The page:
Now that winter is well and truly upon us, it is perfect weather for cosying under the blankets and watching a movie. What better way to conquer travel restrictions and enjoy new cultural experiences than being transported by a good film?
Launching online next week on the 10th of June, Sydney Film Festival certainly has good timing. This year, Create NSW and Screenability Filmmakers Fund have supported the production of three awesome Aussie short films. Groundhog Night, Diving In and Safety Net will all premier at the festival. We chat to Emily Dash, writer and star of Groundhog Night, and Adam Bowes, co-writer, co-director and star of Diving In about the release of their films, the representation of people with disabilities on Australian screens and, of course, a bit about the role travel has played in their lives.
Groundhog Night, dir. Genevieve Clay-Smith
“My film Groundhog Night is a comedy-drama film about the impact that disability can have on family relationships,” says Emily Dash.
“I wanted to make a film that was just about a family dealing with the ups and downs of life, where one of the characters happened to have a disability.”
Groundhog Night tells the story of Gary and his daughter Jess, who uses a wheelchair. Things go pear-shaped when the parents of Gary’s late wife visit unexpectedly and stay the night. Read more and watch the trailer on the website here.
“I hope that people are entertained and I hope that [the film] makes them think about disability in a way they might not have before,” says Emily.
“On another level, I really hope that the disability community sees themselves represented within it. Someone might see it and want to be an actor or a writer themselves – then my job is done.”
Diving In, dir. Adam Bowes and Nina Oyama
Adam Bowes, who was a Paralympic Swimmer and seven-time record-breaker when he was younger, drew loosely from his own memories when co-writing Diving In with Nina Oyama.
“That whole camaraderie with friends – sitting around in a park eating hot chips at a swimming carnival – there’s an otherworldliness about it. It feels like a different reality.”
Diving In is set in the early 2000s and is about competitive teen swimmer Alex. When he falls head over heels with Jen, who works at the local pool, his friends pull a prank that sends Alex on a wild chase all over town. Watch the trailer on the SFF website here.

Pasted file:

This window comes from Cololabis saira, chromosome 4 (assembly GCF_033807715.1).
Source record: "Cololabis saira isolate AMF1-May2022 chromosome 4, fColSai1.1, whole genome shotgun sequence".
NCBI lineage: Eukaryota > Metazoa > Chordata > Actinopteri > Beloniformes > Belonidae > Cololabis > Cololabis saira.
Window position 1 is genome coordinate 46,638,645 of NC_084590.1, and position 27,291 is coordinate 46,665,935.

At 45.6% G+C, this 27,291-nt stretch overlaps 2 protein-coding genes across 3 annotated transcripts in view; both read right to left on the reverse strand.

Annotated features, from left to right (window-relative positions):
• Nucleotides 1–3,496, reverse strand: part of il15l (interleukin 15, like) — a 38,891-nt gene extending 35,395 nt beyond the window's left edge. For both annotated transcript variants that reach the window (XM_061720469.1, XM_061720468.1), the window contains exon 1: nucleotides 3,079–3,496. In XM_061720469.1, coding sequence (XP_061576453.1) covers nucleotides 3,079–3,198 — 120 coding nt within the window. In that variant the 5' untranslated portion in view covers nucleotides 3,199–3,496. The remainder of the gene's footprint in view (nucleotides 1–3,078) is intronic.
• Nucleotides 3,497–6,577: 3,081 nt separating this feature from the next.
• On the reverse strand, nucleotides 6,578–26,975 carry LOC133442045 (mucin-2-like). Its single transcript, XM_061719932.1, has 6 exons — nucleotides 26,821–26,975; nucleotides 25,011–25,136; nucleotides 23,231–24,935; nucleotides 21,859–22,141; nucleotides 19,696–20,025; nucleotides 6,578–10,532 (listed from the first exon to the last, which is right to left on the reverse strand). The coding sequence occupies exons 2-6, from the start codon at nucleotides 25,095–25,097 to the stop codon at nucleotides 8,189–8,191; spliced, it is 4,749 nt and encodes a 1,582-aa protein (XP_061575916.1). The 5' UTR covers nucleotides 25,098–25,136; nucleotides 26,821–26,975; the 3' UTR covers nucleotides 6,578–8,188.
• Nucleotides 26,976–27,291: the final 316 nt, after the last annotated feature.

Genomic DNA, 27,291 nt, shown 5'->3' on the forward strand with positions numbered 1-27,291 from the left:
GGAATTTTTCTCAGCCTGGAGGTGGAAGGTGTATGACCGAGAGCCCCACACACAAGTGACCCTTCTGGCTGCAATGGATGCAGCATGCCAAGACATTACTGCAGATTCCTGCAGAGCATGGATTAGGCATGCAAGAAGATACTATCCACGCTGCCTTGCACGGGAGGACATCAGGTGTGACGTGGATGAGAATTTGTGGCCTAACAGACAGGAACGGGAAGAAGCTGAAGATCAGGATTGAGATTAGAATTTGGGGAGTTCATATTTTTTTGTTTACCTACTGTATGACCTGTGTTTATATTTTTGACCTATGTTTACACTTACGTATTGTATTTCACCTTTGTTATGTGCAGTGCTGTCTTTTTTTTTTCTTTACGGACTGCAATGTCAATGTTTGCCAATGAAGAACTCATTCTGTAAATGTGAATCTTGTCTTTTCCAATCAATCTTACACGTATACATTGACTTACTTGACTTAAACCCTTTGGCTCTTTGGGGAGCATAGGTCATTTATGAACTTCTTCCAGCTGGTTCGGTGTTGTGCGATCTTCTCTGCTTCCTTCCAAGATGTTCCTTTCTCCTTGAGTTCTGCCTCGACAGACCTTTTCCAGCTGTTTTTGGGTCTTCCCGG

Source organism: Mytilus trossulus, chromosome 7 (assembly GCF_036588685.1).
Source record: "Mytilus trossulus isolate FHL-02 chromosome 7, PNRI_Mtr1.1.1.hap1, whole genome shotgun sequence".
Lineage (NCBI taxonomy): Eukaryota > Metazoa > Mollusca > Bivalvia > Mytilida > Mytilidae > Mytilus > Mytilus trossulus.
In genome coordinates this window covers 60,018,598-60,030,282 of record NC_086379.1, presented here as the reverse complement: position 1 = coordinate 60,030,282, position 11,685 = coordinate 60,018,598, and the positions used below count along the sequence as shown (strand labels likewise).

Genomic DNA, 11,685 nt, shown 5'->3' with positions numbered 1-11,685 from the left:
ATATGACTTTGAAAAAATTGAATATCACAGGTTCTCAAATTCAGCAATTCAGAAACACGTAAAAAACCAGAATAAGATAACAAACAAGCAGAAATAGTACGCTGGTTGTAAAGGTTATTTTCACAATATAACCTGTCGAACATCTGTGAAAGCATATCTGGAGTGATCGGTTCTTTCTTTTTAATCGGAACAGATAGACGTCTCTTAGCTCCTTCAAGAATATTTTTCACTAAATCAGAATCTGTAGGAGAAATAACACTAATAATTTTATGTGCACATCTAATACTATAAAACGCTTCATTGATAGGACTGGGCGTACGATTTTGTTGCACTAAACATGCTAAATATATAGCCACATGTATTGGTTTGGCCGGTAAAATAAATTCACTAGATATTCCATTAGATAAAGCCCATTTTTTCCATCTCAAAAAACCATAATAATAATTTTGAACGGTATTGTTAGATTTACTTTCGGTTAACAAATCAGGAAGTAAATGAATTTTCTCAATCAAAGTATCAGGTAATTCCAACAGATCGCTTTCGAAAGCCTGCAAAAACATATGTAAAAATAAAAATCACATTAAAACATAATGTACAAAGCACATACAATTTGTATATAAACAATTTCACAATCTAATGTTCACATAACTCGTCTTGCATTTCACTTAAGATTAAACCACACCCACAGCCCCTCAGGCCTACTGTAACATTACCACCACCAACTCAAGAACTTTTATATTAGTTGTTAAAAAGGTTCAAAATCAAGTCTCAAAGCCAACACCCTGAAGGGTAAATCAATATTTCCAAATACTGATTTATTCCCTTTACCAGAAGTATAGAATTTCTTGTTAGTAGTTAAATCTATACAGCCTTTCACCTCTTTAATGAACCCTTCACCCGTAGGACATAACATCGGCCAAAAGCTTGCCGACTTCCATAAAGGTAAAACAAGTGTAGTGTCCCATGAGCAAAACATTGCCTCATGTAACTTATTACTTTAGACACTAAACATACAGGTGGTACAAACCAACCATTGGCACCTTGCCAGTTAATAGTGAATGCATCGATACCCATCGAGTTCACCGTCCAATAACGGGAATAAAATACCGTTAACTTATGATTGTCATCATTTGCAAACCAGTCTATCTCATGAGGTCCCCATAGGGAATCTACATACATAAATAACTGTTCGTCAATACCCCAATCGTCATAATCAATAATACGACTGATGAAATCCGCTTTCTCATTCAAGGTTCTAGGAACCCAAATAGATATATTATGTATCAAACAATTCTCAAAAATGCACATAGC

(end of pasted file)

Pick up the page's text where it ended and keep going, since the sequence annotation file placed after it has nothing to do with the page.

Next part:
“We wanted to write a story that was all about love and finding love,” says Adam. Audiences can expect a lot of humour and a lot of action, including a couple of “Matrix moments.”
The involvement of Screenability and Create NSW were key in the making of the short film.
“Screenability is a platform for disabled filmmakers, writers and artists to get their story out there and their voices heard,” says Adam.
“There are so many films made from the perspective of an able-bodied person, or with able-bodied people in the roles of people with disabilities. It is incredibly important for disabled people to tell their own stories.”
Emily agrees wholeheartedly, and is a big advocate for authentic representations of disability in creative industries.
“Initiatives like Screenability help us speak about disability and the experience of disability on our own terms,” she says.
Adam is really looking forward to sharing Diving In with audiences, despite the fact that Sydney Film Festival has had to adopt a virtual format this year.
“It is different but still really positive,” says Adam. “We’re able to showcase to a potentially wider audience and get more eyes on the film, which is fantastic. I hope people tune in, get something out of it, have a good laugh and enjoy it.”
Click here to check out the Diving In Facebook page.
When it comes to travel, Emily and Adam each name New York City as their top destination. A self-confessed musical theatre nerd, Adam loves the experience of Broadway. On his first trip to the USA, he was outside a Mamma Mia! stage door when the lead, Elena Riccardo, came out and invited him back stage. “It was the most surreal experience!”
New York holds similar appeal for Emily, whose theatrical background also endeared her to Broadway. She also loved visiting Maui in Hawaii with her family and says that taking trips together has always been an important bonding experience for her close-knit family.
In terms of accessible travel tips, Emily advises planning ahead and knowing what you want to do in your destination.
“But by the same token,” she says, “a great part of travel is spontaneity. A lot of people with disabilities can’t always be spontaneous, so if you do have the opportunity to go and travel, know that it is not going to be smooth-sailing. There’s beauty and fun in that.”
Both Groundhog Night and Diving In, as well as the third Screenability film in the festival, Safety Net directed by the award-winning Anthea Williams, will be released on the Sydney Film Festival website on June 10th. They can be purchased for $5 as part of a triple-bill Screenability package with bonus extras, or for $14 alongside the other short films featuring in the festival.